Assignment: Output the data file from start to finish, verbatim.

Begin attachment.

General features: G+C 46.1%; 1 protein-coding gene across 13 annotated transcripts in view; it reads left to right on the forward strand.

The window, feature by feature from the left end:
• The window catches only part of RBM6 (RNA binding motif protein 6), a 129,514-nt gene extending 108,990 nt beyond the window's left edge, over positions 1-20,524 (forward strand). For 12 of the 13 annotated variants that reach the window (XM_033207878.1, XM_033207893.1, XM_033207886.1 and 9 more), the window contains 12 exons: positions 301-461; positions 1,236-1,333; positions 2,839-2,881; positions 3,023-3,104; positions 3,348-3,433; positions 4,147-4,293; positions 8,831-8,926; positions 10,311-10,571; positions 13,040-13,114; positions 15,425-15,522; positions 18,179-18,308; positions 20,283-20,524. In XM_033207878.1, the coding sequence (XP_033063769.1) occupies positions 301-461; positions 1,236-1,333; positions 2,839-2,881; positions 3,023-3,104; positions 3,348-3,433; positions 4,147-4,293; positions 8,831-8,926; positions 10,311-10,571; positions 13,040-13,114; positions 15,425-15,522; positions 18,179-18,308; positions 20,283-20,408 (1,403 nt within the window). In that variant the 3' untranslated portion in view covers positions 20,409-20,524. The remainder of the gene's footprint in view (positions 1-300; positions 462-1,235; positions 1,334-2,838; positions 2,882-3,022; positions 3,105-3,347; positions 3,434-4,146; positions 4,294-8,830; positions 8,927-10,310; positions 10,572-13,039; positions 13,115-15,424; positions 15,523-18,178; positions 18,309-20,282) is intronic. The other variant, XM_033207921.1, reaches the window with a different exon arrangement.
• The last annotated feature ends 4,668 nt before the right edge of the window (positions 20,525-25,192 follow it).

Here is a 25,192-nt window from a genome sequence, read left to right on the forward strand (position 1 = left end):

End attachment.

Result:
General features: G+C 46.1%; 1 protein-coding gene across 13 annotated transcripts in view; it reads left to right on the forward strand.

The window, feature by feature from the left end:
• The window catches only part of RBM6 (RNA binding motif protein 6), a 129,514-nt gene extending 108,990 nt beyond the window's left edge, over positions 1-20,524 (forward strand). For 12 of the 13 annotated variants that reach the window (XM_033207878.1, XM_033207893.1, XM_033207886.1 and 9 more), the window contains 12 exons: positions 301-461; positions 1,236-1,333; positions 2,839-2,881; positions 3,023-3,104; positions 3,348-3,433; positions 4,147-4,293; positions 8,831-8,926; positions 10,311-10,571; positions 13,040-13,114; positions 15,425-15,522; positions 18,179-18,308; positions 20,283-20,524. In XM_033207878.1, the coding sequence (XP_033063769.1) occupies positions 301-461; positions 1,236-1,333; positions 2,839-2,881; positions 3,023-3,104; positions 3,348-3,433; positions 4,147-4,293; positions 8,831-8,926; positions 10,311-10,571; positions 13,040-13,114; positions 15,425-15,522; positions 18,179-18,308; positions 20,283-20,408 (1,403 nt within the window). In that variant the 3' untranslated portion in view covers positions 20,409-20,524. The remainder of the gene's footprint in view (positions 1-300; positions 462-1,235; positions 1,334-2,838; positions 2,882-3,022; positions 3,105-3,347; positions 3,434-4,146; positions 4,294-8,830; positions 8,927-10,310; positions 10,572-13,039; positions 13,115-15,424; positions 15,523-18,178; positions 18,309-20,282) is intronic. The other variant, XM_033207921.1, reaches the window with a different exon arrangement.
• The last annotated feature ends 4,668 nt before the right edge of the window (positions 20,525-25,192 follow it).

Here is a 25,192-nt window from a genome sequence, read left to right on the forward strand (position 1 = left end):